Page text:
Point 3 requires a barrier to prevent the next cycle to start. This does not need to be a fancy test-and-set semaphore because concurrency is practically nonexistent. A simple test of existence of a conventional file is enough. If the file exists, it means a cycle is in progress and the next cycle is not allowed in. If the file does not exist, create it and continue. There may be a race condition but it is unlikely to occur given that the monitoring cycles are quite widely spread apart, one minute at the minimum if defined in the crontab.

Point 4 means that a timer shall be set up upon starting the probe. This is easy to do from a shell, e.g. thanks to the “timeout” command. Some tools may have their own command-line option to run in batch mode within a timeout duration, which is even better. Nonetheless, an external timer offers a double protection and is still desirable.

Point 5: Obviously, this part is only possible from outside the probe. On some system (e.g. nagios), the probe’s log file itself is monitored and, if not updated within some time interval, an alert is raised. This kind of passive or indirect heartbeat permits to detect disabled or stuck probes, but doesn’t remove them. Resilience shall be auto-applied whenever possible in order to minimize human intervention. This check is useful to detect cases where the probe or the scheduler itself have been suspended abruptly or are no longer available on the file system (it can even happen that the file system itself has been unmounted by mistake or due to some technical problem or unscheduled intervention).

An example

Let’s say that we want to monitor the availability of a docbase “doctest”. We propose to attempt a connection with idql as “dmadmin” from the server machine so trusted mode authentication is used and no password is needed. A response from the docbase shall arrive within 15s. The probe shall run with a periodicity of 5 minutes, i.e. 12 times per hour. Here is a no frills attempt:


export DOCUMENTUM=/u01/app/documentum53/product/5.3

if [ -f $BARRIER ]; then
   echo "WARNING: previous $DOCBASE monitoring cycle still running" > $LOG_FILE
   exit 100
touch $BARRIER
if [ $? -ne 0 ]; then
   echo "FATAL: monitoring of $DOCBASE failed while touch-ing barrier $BARRIER" > $LOG_FILE
   exit 101

timeout $TIMEOUT $DOCUMENTUM/bin/idql $DOCBASE -Udmadmin -Pxx 2>&1 > /dev/null <<EoQ
   select * from dm_server_config;
if [ $rc -eq 124 ]; then
   echo "FATAL: monitoring of $DOCBASE failed in timeout of $TIMEOUT" > $LOG_FILE
elif [ $rc -eq 1 ]: then
  echo "FATAL: connection to $DOCBASE was unsuccessful"               > $LOG_FILE
   echo "OK: connection to $DOCBASE was successful"                   > $LOG_FILE

exit $rc

Line 3: the barrier is an empty file whose existence or inexistence simulates the state of the barrier; if the file exists, then the barrier is down and the access is forbidden; if the file does not exist, then the barrier is up and the access is allowed;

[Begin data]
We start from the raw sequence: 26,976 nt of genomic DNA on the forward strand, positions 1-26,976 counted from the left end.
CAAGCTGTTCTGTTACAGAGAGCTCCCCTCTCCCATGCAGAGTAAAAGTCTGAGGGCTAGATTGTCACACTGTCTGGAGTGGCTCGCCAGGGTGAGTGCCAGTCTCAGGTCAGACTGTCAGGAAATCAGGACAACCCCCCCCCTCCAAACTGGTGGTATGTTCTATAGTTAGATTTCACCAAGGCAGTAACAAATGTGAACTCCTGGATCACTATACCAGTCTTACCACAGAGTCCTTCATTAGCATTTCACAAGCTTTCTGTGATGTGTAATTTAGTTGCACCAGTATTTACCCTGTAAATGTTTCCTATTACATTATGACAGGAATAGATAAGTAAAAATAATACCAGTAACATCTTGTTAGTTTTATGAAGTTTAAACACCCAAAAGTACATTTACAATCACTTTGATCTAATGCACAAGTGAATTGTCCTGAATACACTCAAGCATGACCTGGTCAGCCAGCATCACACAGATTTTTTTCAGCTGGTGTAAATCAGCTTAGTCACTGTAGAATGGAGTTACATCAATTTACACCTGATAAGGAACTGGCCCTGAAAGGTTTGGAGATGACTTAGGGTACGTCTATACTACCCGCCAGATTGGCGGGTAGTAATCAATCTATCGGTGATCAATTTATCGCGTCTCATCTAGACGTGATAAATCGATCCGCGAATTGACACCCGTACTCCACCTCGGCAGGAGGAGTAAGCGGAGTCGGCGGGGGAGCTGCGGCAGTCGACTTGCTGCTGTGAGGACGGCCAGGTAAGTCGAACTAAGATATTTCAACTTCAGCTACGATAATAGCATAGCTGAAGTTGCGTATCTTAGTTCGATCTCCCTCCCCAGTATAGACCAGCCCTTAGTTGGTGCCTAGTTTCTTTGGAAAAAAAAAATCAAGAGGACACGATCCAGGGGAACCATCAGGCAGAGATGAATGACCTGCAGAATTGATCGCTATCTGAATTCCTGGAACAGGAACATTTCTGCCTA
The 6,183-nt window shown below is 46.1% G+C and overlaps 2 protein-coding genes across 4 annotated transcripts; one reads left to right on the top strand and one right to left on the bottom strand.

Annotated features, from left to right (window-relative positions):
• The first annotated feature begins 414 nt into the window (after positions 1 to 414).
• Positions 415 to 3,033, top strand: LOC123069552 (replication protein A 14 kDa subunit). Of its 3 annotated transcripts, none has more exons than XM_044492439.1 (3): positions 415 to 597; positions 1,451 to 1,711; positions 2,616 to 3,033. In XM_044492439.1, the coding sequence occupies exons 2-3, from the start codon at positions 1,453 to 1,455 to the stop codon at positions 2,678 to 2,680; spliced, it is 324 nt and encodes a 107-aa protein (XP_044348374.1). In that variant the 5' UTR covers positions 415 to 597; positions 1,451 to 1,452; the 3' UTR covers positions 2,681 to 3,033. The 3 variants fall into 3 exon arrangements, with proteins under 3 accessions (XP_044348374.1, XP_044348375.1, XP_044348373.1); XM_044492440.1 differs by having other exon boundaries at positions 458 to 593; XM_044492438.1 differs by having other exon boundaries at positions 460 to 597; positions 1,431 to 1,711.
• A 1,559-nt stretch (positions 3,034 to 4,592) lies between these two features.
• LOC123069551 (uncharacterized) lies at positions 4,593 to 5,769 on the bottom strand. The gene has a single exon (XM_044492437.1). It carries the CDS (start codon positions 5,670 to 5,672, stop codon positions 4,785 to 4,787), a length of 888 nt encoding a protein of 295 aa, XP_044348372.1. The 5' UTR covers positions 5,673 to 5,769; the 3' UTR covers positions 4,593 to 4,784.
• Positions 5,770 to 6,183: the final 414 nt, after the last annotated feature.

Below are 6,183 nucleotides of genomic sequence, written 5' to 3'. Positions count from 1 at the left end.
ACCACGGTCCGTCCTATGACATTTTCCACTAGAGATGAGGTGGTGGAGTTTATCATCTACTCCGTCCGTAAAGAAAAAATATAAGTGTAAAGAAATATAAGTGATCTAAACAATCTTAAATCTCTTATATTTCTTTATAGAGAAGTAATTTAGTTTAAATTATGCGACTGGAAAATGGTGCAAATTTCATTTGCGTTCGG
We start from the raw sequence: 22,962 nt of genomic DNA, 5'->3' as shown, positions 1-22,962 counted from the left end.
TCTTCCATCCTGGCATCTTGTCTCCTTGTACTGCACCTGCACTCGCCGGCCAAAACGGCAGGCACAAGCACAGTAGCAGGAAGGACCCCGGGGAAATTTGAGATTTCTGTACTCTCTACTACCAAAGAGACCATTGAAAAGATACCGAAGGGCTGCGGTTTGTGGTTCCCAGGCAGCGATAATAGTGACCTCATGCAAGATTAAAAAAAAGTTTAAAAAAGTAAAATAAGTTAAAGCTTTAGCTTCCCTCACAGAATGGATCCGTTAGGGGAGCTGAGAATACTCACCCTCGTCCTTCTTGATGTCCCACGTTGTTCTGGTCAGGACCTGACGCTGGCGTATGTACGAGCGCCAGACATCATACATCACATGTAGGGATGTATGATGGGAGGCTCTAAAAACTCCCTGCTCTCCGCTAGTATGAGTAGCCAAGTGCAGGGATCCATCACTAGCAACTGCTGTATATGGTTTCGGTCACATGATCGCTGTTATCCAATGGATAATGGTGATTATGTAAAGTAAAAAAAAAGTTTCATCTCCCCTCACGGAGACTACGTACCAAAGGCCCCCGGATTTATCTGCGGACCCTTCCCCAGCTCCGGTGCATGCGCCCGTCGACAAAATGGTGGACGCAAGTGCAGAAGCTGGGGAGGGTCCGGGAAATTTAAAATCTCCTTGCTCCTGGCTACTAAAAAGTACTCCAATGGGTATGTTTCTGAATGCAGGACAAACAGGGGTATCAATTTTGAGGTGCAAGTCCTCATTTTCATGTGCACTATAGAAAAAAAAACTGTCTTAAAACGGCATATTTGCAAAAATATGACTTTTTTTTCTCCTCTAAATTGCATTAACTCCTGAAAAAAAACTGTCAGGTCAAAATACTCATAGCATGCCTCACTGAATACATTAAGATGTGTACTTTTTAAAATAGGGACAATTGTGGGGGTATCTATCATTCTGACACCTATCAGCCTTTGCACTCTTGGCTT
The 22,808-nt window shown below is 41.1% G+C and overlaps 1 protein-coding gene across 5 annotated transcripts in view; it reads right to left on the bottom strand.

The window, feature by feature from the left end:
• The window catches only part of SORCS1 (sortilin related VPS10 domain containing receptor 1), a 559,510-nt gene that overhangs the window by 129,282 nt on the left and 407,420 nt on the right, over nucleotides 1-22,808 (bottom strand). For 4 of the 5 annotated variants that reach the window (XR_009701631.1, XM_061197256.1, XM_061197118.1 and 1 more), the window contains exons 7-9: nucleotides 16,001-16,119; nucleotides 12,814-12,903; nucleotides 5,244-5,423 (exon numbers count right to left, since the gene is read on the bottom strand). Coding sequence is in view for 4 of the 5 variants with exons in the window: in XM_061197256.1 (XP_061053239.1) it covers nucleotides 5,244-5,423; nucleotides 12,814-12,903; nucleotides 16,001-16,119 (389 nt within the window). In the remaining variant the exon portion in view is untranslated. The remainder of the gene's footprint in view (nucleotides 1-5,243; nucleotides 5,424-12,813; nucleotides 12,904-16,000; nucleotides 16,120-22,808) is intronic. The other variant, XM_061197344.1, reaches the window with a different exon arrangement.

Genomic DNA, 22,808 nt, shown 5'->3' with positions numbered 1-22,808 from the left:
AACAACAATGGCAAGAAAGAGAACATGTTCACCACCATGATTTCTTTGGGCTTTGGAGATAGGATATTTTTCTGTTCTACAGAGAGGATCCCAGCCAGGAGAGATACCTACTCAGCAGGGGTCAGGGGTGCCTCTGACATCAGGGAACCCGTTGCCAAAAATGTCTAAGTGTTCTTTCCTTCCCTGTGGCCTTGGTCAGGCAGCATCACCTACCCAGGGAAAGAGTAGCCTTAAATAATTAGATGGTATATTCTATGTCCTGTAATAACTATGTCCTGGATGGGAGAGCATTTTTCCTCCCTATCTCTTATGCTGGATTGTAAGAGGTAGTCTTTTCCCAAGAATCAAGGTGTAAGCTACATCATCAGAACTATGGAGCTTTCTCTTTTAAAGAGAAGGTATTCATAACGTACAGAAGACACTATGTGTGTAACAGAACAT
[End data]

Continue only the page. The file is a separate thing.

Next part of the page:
Line 7: we use the full native, DMCL-based idql utility for a quick start up;
Line 9: the barrier is tested by checking the file’s existence as written above; if the file already exists, it means that an older monitoring cycle is still running, so the new cycle aborts and returns an error message and an exit code;
Line 13: the barrier has been lowered to prevent the next cycle to execute the probe;
Line 19: the idql command is launched and monitored by the command timeout with a duration of $TIMEOUT;
Line 24: the timeout command’s return status is tested; if it is 124 (line 25), it means a timeout has occurred; the probe aborts with an appropriate error message; otherwise, it’s the command’s error code: if it is 1, idql could not connect; if it is 0, the connection was OK;
Lines 27 and 29: the connection attempt returned within the $TIMEOUT time interval, meaning the idql has a connection status;
Line 33: the barrier is removed so the next monitoring cycle has the green light;
Line 34: the exit code is returned; it should be 124 for timeout, 1 for no connection to the docbase, 0 if connection OK;

The timeout command belongs to the coreutils package so install that package through your linux distribution’s package manager if the command is missing.

If cron is used as a scheduler, the crontab entry could look like below (assuming the probe’s name is test-connection.sh):

0,5,10,15,20,25,30,35,40,45,50,55 * * * /u01/app/documentum/monitoring/test-connection.sh 2>&1 > /dev/null

cron is sufficient most of the time, even though its time granularity is 1 minute.
The probe could be enhanced very easily in such a way that, once deployed, it optionally installs itself in dmadmin’s crontab, e.g.:

/u01/app/documentum/monitoring/test-connection.sh --install "0,5,10,15,20,25,30,35,40,45,50,55 * * *"

for the maximum simplicity. But this is a different topic.

Some comments

On some large infrastructures, centralized scheduler and orchestration software may be in use (CTRL-M, Activeeon, Rundeck, Dkron, etc. Just check the web, they are plenty to shop for) which have their own management of rogue jobs and commands. Still, dedicated probes such as the preceding one have to be called but the timeout logic could be removed and externalized into the launcher. Better yet, only externalize the hard-coded timeout parameter so it is passed to the probe as a command-line parameter and the probe can still work independently from the launcher in use.
Other systems use a centralized monitoring system (e.g. nagios, Icinga, BMC TrueSight, Cacti, etc. Again, search the web) but whatever the software be prepared to manually write probes because, unless it is so ubiquitous like apache, tomcat or mysql, it is unlikely that the system to be monitored is supported out of the box, particularly specialized products such as Documentum.
Some of the above software need an agent process deployed and permanently running on each monitored or enrolled machine. There are pros and cons in this architecture but we won’t go there as the subject is out of scope.


Monitoring a target is interacting with it. Physics tells us that it is impossible to be totally invisible while observing but at least we can minimize the probes’ footprint. While it is impossible to anticipate every abnormality on a system, these few very simple guidelines can help a long way in making monitoring probes more robust, resilient and as unobtrusive as possible.